Today we are heading up one of the nearby slopes to get to about 6,000m as our final preparation before starting our rotations up the mountain.
I feel pretty poor in the morning and have very little energy - this really doesn't bode well. We have done virtually nothing for about a week now and so my appetite and metabolism seem to have greatly reduced. This is something I have been monitoring as I am concerned as to how I will fare on the long rests between our rotations up the mountain. A couple of days will be great for recovery but then I need to start exercising lightly to avoid this lapse into a state of inactivity. Although I think that I am a bit ill which is obviously going to exacerbate matters.
We head up a fairly steep scree slope that turns into a boulder field which is tough going. The few people that we meet have turned round at 5,700 and are surprised that we are heading higher up. We carry on plodding on and then come across a body - a middle aged Chinese lady who is wholly inappropriately dressed for the conditions and seems to have curled up with a blanket and then frozen to death on the mountain side. We build a small cairn for her and take a GPS reading so that we can alert the authorities when we get down. This creates a rather sombre mood and reinforces the point that our expedition is now getting serious and that mistakes up here can have fatal consequences.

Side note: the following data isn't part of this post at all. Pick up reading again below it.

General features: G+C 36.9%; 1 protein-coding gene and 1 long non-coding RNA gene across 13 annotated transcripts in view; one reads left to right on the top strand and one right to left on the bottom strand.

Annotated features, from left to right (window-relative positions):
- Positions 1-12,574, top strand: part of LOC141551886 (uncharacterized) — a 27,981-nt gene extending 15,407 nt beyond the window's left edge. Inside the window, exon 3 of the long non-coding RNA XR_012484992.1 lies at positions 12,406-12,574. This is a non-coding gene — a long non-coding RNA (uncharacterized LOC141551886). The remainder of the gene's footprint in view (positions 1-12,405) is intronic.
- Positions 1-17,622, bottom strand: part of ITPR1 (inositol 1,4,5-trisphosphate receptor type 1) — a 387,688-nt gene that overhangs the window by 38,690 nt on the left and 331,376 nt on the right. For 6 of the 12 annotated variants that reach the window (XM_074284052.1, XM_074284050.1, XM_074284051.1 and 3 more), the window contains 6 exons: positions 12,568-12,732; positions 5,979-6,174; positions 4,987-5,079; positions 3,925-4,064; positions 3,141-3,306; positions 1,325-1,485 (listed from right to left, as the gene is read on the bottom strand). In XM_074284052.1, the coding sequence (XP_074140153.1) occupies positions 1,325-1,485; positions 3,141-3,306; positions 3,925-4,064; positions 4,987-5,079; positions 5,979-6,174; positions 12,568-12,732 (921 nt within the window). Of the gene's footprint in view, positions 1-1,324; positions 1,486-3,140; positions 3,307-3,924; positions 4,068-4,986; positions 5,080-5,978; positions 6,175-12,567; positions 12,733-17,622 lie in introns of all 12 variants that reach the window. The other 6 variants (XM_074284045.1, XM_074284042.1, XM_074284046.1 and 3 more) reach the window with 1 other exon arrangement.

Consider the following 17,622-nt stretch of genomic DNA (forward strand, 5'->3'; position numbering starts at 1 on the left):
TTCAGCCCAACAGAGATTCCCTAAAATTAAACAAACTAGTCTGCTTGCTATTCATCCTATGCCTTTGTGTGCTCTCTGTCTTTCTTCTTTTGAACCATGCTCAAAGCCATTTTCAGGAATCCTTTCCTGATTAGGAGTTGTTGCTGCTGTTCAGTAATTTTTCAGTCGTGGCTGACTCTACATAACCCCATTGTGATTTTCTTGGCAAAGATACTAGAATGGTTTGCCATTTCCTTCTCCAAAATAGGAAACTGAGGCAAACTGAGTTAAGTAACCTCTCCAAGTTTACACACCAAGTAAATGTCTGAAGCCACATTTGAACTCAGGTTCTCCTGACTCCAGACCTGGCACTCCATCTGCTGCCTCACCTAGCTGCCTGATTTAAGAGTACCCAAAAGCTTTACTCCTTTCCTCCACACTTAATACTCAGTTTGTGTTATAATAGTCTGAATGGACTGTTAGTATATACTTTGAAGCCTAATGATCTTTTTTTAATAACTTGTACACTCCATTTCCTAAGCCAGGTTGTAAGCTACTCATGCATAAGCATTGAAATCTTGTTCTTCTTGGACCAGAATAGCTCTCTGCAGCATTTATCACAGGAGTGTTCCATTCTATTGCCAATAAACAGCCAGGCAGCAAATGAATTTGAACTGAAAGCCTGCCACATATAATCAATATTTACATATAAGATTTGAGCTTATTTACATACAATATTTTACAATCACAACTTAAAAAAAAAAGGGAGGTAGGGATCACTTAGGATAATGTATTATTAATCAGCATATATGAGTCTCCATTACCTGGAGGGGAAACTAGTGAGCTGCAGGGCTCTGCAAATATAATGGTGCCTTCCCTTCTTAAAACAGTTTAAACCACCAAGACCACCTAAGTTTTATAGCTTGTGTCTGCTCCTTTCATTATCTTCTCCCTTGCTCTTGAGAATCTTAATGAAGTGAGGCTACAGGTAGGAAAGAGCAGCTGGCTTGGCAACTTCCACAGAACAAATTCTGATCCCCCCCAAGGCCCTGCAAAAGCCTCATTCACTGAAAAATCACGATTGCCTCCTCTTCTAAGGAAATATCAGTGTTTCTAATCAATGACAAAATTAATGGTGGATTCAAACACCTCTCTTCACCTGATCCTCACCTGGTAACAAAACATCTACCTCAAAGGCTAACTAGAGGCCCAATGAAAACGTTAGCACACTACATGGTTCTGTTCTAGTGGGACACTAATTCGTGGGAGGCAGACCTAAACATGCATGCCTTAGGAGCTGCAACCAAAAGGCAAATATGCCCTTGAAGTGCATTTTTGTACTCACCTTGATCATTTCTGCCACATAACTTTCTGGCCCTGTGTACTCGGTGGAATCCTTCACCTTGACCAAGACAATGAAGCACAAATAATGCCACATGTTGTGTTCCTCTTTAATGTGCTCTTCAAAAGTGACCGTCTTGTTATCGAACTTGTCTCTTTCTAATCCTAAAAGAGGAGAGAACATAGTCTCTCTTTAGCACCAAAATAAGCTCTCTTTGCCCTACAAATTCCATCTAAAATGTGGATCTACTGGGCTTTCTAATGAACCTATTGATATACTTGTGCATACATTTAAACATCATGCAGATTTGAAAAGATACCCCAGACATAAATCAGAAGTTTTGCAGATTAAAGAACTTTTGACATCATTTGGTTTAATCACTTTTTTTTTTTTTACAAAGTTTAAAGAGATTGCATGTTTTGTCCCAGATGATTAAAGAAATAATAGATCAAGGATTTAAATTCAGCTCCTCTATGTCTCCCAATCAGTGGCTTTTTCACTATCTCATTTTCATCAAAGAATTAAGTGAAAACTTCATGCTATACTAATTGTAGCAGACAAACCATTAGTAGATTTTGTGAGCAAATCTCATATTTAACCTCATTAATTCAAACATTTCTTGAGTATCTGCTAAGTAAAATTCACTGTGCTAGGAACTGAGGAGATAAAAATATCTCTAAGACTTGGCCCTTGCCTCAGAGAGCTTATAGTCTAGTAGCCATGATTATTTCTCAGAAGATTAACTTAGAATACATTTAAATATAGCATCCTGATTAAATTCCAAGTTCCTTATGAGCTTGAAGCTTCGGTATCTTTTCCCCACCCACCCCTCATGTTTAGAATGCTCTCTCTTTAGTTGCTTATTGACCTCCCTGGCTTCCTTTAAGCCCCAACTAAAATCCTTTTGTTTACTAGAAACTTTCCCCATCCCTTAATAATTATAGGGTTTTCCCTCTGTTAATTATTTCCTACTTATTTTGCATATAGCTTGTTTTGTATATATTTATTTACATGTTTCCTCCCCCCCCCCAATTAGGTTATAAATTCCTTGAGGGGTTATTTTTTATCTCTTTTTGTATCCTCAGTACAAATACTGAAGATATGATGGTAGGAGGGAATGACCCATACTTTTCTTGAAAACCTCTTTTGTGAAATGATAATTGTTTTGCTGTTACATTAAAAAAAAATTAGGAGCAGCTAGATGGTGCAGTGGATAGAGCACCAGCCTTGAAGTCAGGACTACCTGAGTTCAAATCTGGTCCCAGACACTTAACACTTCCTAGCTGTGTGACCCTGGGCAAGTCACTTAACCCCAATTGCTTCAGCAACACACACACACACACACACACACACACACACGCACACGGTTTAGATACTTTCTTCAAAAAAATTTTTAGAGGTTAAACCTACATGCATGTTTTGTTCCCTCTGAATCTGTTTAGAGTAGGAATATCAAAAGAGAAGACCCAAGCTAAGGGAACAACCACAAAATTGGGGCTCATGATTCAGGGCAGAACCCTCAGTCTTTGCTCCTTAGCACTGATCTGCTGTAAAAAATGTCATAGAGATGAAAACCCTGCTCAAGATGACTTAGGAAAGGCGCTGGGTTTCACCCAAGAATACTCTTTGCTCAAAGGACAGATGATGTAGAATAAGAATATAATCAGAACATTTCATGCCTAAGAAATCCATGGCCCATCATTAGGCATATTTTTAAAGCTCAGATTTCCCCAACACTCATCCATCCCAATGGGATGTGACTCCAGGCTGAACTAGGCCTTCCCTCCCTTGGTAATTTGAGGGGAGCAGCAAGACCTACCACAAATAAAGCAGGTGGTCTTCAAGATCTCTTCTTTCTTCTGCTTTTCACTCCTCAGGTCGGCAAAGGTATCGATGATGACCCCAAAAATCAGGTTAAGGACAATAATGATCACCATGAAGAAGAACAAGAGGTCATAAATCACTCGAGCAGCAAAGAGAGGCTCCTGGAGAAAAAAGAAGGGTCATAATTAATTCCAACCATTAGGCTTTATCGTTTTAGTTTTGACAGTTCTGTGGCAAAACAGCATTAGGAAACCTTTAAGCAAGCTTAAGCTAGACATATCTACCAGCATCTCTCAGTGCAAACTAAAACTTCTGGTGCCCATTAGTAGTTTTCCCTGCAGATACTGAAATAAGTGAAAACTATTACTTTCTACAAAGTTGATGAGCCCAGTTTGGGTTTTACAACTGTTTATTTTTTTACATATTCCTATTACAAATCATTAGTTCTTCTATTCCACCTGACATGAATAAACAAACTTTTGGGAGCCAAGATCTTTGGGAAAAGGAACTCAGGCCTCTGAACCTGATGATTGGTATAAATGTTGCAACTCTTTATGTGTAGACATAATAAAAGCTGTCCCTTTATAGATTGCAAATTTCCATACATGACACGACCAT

We stay at 6,000m for about half an hour and then head down as some pretty nasty looking weather is coming down the valley. I am now feeling very drained and quite unwell and my ankle starts to react to the poor terrain so descend very slowly indeed - it really isn't very enjoyable.
We have a quick hot drink when we get back and then I head to bed for a couple of hours before supper to try and recover a bit. Supper is pretty good - roast chicken - but I then head back to bed soon after.
I have got a bit of a fever and feel very shivery and just plain exhausted. My stats (oxygen saturation and heart beats per minute) are quite a lot off from the norm so some rest should do me good - tomorrow is a rest day which should really help as you really don't want to head up the mountain in such a state.